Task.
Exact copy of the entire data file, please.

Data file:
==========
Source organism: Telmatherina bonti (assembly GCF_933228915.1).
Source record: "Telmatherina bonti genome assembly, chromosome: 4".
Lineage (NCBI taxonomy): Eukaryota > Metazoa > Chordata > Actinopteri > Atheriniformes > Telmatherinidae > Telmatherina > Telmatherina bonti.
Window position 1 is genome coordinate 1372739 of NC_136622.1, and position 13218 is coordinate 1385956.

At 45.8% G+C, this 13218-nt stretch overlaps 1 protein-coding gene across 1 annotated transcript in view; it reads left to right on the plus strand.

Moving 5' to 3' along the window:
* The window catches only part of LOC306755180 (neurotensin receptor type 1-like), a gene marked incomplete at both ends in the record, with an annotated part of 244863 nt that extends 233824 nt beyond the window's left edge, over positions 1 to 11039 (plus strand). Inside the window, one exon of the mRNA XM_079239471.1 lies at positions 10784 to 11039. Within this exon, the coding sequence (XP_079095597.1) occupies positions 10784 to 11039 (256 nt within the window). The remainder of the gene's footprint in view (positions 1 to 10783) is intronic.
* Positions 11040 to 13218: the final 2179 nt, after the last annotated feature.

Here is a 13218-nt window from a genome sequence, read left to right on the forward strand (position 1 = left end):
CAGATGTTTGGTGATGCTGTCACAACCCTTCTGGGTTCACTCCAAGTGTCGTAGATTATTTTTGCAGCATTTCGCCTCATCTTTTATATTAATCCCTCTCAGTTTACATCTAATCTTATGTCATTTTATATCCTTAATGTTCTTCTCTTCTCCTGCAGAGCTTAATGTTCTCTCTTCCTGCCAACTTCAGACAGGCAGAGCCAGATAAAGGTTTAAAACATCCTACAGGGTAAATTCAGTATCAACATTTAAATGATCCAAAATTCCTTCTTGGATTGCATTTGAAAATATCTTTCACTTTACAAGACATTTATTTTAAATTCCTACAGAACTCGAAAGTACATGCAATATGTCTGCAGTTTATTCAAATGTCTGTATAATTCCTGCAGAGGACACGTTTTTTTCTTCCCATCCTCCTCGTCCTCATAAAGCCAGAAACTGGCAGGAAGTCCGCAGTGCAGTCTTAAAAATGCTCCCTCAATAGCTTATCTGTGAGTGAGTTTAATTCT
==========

Source organism: Telmatherina bonti (assembly GCF_933228915.1).
Source record: "Telmatherina bonti genome assembly, chromosome: 4".
Lineage (NCBI taxonomy): Eukaryota > Metazoa > Chordata > Actinopteri > Atheriniformes > Telmatherinidae > Telmatherina > Telmatherina bonti.
Window position 1 is genome coordinate 1372739 of NC_136622.1, and position 13218 is coordinate 1385956.

At 45.8% G+C, this 13218-nt stretch overlaps 1 protein-coding gene across 1 annotated transcript in view; it reads left to right on the plus strand.

Moving 5' to 3' along the window:
* The window catches only part of LOC306755180 (neurotensin receptor type 1-like), a gene marked incomplete at both ends in the record, with an annotated part of 244863 nt that extends 233824 nt beyond the window's left edge, over positions 1 to 11039 (plus strand). Inside the window, one exon of the mRNA XM_079239471.1 lies at positions 10784 to 11039. Within this exon, the coding sequence (XP_079095597.1) occupies positions 10784 to 11039 (256 nt within the window). The remainder of the gene's footprint in view (positions 1 to 10783) is intronic.
* Positions 11040 to 13218: the final 2179 nt, after the last annotated feature.

Here is a 13218-nt window from a genome sequence, read left to right on the forward strand (position 1 = left end):
CAGATGTTTGGTGATGCTGTCACAACCCTTCTGGGTTCACTCCAAGTGTCGTAGATTATTTTTGCAGCATTTCGCCTCATCTTTTATATTAATCCCTCTCAGTTTACATCTAATCTTATGTCATTTTATATCCTTAATGTTCTTCTCTTCTCCTGCAGAGCTTAATGTTCTCTCTTCCTGCCAACTTCAGACAGGCAGAGCCAGATAAAGGTTTAAAACATCCTACAGGGTAAATTCAGTATCAACATTTAAATGATCCAAAATTCCTTCTTGGATTGCATTTGAAAATATCTTTCACTTTACAAGACATTTATTTTAAATTCCTACAGAACTCGAAAGTACATGCAATATGTCTGCAGTTTATTCAAATGTCTGTATAATTCCTGCAGAGGACACGTTTTTTTCTTCCCATCCTCCTCGTCCTCATAAAGCCAGAAACTGGCAGGAAGTCCGCAGTGCAGTCTTAAAAATGCTCCCTCAATAGCTTATCTGTGAGTGAGTTTAATTCT